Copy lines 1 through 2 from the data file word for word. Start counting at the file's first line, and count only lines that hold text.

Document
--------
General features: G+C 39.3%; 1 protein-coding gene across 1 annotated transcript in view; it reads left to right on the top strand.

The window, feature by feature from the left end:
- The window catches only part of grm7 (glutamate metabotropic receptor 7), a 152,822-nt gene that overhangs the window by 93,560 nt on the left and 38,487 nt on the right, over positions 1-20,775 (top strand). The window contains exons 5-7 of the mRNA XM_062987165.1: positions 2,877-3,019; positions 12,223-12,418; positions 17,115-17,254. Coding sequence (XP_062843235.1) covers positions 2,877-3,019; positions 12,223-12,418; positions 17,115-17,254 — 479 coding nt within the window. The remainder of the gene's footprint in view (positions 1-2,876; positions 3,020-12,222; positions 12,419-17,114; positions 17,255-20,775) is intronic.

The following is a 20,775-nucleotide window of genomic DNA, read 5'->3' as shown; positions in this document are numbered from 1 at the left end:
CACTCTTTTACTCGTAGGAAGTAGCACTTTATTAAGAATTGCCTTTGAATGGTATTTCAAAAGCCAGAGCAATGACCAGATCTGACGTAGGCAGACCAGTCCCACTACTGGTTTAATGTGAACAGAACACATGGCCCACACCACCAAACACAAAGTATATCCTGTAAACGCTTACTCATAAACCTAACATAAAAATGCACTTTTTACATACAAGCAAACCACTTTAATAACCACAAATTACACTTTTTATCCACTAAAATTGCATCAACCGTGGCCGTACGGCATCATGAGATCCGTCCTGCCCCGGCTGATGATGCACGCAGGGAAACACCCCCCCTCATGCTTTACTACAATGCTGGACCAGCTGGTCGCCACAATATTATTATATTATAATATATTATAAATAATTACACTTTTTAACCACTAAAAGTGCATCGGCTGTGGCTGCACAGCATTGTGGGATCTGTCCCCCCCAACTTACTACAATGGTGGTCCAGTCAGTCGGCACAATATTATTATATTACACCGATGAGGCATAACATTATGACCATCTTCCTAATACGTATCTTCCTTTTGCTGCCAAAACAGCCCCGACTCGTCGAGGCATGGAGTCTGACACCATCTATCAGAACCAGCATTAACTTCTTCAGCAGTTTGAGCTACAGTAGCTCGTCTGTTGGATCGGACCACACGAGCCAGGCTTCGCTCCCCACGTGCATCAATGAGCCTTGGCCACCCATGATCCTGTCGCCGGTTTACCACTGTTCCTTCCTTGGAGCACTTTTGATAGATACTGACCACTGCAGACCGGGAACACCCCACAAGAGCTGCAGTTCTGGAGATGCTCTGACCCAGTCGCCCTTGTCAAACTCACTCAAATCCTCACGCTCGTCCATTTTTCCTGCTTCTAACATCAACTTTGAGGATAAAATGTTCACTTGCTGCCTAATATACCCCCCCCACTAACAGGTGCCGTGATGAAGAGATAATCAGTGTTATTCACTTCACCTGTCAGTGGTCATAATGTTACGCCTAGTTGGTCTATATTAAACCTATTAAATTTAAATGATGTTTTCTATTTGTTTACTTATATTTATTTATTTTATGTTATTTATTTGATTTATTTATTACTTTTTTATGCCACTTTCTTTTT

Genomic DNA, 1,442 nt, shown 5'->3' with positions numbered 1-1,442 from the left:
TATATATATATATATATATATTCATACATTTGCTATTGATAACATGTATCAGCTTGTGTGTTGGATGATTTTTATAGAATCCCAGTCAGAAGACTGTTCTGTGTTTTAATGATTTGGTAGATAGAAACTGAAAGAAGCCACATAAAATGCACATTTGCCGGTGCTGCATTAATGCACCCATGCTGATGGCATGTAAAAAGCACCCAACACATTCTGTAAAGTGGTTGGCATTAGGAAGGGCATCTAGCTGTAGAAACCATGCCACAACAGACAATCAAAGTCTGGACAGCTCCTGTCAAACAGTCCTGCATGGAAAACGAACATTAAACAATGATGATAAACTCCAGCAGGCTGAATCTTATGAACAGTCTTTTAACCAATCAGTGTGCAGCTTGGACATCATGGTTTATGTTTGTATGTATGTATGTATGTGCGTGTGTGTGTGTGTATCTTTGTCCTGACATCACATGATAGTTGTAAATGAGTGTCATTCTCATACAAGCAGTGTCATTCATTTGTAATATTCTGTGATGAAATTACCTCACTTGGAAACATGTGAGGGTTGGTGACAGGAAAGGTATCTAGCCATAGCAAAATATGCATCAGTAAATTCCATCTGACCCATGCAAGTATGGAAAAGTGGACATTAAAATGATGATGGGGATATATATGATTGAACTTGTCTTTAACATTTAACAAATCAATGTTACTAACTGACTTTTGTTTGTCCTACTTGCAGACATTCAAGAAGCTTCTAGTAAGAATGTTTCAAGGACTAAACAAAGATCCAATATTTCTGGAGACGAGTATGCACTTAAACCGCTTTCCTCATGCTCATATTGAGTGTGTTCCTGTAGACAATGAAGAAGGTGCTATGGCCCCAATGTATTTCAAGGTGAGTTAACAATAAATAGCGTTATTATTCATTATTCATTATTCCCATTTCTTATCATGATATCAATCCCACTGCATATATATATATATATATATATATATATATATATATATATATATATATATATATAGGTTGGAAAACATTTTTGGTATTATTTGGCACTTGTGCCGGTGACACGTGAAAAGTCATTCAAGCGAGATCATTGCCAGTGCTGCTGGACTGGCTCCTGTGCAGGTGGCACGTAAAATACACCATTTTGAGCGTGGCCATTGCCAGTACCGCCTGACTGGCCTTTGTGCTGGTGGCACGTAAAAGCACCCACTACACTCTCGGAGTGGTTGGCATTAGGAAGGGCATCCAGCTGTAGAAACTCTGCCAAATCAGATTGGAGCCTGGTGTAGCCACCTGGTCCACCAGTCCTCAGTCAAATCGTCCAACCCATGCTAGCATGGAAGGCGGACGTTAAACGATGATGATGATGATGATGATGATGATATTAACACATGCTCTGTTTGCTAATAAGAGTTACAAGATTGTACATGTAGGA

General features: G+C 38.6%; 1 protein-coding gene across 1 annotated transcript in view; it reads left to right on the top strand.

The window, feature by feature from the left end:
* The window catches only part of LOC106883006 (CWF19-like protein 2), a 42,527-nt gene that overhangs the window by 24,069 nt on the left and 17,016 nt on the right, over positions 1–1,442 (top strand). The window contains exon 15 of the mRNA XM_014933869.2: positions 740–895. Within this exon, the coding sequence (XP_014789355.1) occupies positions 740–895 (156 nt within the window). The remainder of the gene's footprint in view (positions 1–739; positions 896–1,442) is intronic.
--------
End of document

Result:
General features: G+C 39.3%; 1 protein-coding gene across 1 annotated transcript in view; it reads left to right on the top strand.

The window, feature by feature from the left end: